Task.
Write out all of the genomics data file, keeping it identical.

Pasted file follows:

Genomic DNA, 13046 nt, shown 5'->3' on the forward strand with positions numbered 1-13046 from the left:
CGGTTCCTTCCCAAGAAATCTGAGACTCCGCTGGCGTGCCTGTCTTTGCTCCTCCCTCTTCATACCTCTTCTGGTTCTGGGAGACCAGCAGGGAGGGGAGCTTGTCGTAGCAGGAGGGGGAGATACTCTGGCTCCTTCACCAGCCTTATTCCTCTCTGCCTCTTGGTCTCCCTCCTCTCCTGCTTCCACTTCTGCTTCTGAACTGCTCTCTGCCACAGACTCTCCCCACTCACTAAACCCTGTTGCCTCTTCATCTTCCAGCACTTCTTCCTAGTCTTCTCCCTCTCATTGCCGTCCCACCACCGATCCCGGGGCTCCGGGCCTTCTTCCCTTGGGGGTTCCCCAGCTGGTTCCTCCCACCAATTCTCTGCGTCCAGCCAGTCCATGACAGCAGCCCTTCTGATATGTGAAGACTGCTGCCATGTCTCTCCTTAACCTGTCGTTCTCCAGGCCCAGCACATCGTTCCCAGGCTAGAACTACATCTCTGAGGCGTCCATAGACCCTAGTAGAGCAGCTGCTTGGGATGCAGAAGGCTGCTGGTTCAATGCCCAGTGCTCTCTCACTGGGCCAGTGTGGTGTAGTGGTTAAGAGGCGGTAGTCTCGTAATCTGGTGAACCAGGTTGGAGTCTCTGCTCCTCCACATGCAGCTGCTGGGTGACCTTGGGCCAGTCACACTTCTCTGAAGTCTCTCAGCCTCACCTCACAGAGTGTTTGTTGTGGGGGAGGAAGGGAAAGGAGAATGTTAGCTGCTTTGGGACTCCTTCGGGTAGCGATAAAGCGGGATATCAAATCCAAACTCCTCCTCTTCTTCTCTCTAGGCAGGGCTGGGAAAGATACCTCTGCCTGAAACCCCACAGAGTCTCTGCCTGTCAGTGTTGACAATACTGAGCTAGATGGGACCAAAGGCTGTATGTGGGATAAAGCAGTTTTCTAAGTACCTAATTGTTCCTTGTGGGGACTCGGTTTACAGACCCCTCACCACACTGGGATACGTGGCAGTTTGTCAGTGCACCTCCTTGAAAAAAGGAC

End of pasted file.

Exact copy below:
Genomic DNA, 13046 nt, shown 5'->3' on the forward strand with positions numbered 1-13046 from the left:
CGGTTCCTTCCCAAGAAATCTGAGACTCCGCTGGCGTGCCTGTCTTTGCTCCTCCCTCTTCATACCTCTTCTGGTTCTGGGAGACCAGCAGGGAGGGGAGCTTGTCGTAGCAGGAGGGGGAGATACTCTGGCTCCTTCACCAGCCTTATTCCTCTCTGCCTCTTGGTCTCCCTCCTCTCCTGCTTCCACTTCTGCTTCTGAACTGCTCTCTGCCACAGACTCTCCCCACTCACTAAACCCTGTTGCCTCTTCATCTTCCAGCACTTCTTCCTAGTCTTCTCCCTCTCATTGCCGTCCCACCACCGATCCCGGGGCTCCGGGCCTTCTTCCCTTGGGGGTTCCCCAGCTGGTTCCTCCCACCAATTCTCTGCGTCCAGCCAGTCCATGACAGCAGCCCTTCTGATATGTGAAGACTGCTGCCATGTCTCTCCTTAACCTGTCGTTCTCCAGGCCCAGCACATCGTTCCCAGGCTAGAACTACATCTCTGAGGCGTCCATAGACCCTAGTAGAGCAGCTGCTTGGGATGCAGAAGGCTGCTGGTTCAATGCCCAGTGCTCTCTCACTGGGCCAGTGTGGTGTAGTGGTTAAGAGGCGGTAGTCTCGTAATCTGGTGAACCAGGTTGGAGTCTCTGCTCCTCCACATGCAGCTGCTGGGTGACCTTGGGCCAGTCACACTTCTCTGAAGTCTCTCAGCCTCACCTCACAGAGTGTTTGTTGTGGGGGAGGAAGGGAAAGGAGAATGTTAGCTGCTTTGGGACTCCTTCGGGTAGCGATAAAGCGGGATATCAAATCCAAACTCCTCCTCTTCTTCTCTCTAGGCAGGGCTGGGAAAGATACCTCTGCCTGAAACCCCACAGAGTCTCTGCCTGTCAGTGTTGACAATACTGAGCTAGATGGGACCAAAGGCTGTATGTGGGATAAAGCAGTTTTCTAAGTACCTAATTGTTCCTTGTGGGGACTCGGTTTACAGACCCCTCACCACACTGGGATACGTGGCAGTTTGTCAGTGCACCTCCTTGAAAAAAGGAC